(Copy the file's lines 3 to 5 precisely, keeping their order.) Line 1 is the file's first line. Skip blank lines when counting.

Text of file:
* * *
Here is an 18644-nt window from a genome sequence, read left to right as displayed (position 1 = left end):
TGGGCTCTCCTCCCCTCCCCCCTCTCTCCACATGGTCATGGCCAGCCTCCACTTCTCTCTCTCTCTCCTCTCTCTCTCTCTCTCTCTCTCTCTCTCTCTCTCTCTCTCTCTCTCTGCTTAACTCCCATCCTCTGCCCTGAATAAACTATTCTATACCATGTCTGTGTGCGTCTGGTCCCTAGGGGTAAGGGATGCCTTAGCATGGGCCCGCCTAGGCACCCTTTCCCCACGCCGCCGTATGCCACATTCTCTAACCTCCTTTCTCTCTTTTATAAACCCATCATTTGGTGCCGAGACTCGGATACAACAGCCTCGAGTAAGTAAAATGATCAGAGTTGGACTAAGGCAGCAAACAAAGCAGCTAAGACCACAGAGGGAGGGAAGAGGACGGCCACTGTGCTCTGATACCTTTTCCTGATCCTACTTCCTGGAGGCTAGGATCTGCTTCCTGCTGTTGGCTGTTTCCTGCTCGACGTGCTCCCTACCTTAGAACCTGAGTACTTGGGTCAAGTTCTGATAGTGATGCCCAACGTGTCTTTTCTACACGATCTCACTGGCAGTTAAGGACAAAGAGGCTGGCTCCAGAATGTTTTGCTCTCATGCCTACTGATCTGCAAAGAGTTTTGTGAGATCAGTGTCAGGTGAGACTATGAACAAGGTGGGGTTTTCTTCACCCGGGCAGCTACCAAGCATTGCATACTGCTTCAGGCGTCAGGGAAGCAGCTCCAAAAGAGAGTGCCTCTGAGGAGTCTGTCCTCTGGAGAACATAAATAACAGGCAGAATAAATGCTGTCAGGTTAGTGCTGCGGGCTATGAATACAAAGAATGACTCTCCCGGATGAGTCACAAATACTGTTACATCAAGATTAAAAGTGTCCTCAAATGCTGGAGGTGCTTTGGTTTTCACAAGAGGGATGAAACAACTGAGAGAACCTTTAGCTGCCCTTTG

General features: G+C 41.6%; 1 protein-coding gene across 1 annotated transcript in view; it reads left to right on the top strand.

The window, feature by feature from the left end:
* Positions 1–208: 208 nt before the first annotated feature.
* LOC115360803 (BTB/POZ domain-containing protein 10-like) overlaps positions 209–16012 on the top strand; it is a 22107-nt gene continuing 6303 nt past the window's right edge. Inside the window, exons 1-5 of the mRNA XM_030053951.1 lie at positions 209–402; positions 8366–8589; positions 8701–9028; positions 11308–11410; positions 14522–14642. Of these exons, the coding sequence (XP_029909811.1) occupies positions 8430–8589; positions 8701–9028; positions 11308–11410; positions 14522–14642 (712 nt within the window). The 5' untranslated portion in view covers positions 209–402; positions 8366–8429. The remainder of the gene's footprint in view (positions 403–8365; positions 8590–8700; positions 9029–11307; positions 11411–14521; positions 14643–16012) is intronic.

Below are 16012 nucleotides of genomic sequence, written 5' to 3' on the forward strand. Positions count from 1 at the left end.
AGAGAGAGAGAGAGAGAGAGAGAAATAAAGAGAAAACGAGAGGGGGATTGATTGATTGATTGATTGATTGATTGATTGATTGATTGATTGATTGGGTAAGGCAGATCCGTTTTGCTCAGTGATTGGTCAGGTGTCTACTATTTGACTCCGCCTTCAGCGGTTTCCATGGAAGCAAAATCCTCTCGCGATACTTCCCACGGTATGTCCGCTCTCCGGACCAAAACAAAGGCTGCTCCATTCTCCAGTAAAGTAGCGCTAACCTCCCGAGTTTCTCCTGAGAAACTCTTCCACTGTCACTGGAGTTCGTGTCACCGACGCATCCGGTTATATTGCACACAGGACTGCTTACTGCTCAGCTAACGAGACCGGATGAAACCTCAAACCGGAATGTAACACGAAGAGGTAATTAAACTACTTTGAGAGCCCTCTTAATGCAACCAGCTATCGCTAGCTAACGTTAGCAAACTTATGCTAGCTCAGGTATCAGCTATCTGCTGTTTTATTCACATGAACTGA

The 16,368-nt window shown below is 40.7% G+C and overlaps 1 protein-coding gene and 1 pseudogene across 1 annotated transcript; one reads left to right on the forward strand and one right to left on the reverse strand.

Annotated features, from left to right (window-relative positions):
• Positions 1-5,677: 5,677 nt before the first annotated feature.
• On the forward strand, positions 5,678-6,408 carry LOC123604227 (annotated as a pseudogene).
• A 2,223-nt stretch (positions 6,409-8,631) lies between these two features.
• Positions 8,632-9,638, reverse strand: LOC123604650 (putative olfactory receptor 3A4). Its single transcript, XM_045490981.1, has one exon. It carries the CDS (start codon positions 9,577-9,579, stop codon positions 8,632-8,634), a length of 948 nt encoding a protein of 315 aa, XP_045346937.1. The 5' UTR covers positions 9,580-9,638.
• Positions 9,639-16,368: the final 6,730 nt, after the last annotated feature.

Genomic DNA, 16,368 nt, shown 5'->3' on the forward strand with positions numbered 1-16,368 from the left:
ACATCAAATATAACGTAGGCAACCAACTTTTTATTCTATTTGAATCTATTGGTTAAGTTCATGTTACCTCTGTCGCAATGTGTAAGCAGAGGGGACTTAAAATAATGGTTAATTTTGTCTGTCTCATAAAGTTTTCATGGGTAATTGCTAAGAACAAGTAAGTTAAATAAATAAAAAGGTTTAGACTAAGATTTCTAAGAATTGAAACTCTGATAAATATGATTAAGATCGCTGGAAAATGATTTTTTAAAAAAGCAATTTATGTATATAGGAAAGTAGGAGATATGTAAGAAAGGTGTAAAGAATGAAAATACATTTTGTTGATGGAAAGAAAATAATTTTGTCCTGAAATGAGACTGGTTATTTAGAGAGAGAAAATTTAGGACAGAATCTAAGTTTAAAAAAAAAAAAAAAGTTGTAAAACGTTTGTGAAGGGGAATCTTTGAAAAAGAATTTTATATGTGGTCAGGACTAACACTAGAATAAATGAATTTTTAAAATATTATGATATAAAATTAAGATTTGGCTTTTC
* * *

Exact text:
General features: G+C 41.6%; 1 protein-coding gene across 1 annotated transcript in view; it reads left to right on the top strand.

The window, feature by feature from the left end:
* Positions 1–208: 208 nt before the first annotated feature.